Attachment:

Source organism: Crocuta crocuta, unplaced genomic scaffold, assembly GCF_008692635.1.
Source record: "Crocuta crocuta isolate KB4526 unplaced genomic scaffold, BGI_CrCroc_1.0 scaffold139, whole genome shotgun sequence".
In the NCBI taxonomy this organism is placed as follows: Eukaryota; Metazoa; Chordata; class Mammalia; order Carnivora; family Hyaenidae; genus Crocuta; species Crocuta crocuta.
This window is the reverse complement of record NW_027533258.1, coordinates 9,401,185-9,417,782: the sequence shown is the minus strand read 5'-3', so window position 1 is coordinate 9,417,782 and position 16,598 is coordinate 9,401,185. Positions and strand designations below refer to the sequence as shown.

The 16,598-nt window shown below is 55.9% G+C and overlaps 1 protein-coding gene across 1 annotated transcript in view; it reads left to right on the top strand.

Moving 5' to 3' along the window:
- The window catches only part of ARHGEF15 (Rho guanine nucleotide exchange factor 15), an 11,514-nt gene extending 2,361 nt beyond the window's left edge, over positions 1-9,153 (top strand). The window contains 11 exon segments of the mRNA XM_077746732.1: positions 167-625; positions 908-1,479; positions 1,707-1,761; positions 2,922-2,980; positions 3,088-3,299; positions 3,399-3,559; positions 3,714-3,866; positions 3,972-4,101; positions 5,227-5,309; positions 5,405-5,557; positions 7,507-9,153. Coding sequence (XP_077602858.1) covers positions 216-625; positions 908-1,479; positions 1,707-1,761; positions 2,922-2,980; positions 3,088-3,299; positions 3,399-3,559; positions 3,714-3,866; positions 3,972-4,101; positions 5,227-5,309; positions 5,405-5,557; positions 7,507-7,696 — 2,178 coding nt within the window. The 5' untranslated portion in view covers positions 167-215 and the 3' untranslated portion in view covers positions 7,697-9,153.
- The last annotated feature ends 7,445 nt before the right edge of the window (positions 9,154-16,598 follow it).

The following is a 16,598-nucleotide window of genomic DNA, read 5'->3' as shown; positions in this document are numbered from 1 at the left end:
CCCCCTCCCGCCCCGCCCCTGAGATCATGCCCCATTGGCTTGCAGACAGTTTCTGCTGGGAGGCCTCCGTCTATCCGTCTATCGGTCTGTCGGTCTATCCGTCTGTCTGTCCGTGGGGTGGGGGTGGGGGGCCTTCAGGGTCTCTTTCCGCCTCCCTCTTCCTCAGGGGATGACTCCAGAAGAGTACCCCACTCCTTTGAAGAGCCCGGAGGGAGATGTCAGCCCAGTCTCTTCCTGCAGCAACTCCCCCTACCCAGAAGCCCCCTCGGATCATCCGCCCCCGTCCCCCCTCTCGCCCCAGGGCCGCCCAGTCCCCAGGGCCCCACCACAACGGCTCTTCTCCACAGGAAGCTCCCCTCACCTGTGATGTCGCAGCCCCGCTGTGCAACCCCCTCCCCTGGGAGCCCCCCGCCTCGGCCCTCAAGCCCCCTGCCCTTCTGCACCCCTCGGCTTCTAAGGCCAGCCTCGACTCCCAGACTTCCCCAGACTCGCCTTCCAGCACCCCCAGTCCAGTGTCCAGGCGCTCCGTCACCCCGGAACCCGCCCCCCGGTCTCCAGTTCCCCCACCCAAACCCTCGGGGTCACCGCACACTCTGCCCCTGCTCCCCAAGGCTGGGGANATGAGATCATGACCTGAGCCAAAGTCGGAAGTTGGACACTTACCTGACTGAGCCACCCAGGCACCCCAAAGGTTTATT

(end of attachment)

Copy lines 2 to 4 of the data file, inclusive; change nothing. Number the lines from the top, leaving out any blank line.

Source record: "Crocuta crocuta isolate KB4526 unplaced genomic scaffold, BGI_CrCroc_1.0 scaffold139, whole genome shotgun sequence".
In the NCBI taxonomy this organism is placed as follows: Eukaryota; Metazoa; Chordata; class Mammalia; order Carnivora; family Hyaenidae; genus Crocuta; species Crocuta crocuta.
This window is the reverse complement of record NW_027533258.1, coordinates 9,401,185-9,417,782: the sequence shown is the minus strand read 5'-3', so window position 1 is coordinate 9,417,782 and position 16,598 is coordinate 9,401,185. Positions and strand designations below refer to the sequence as shown.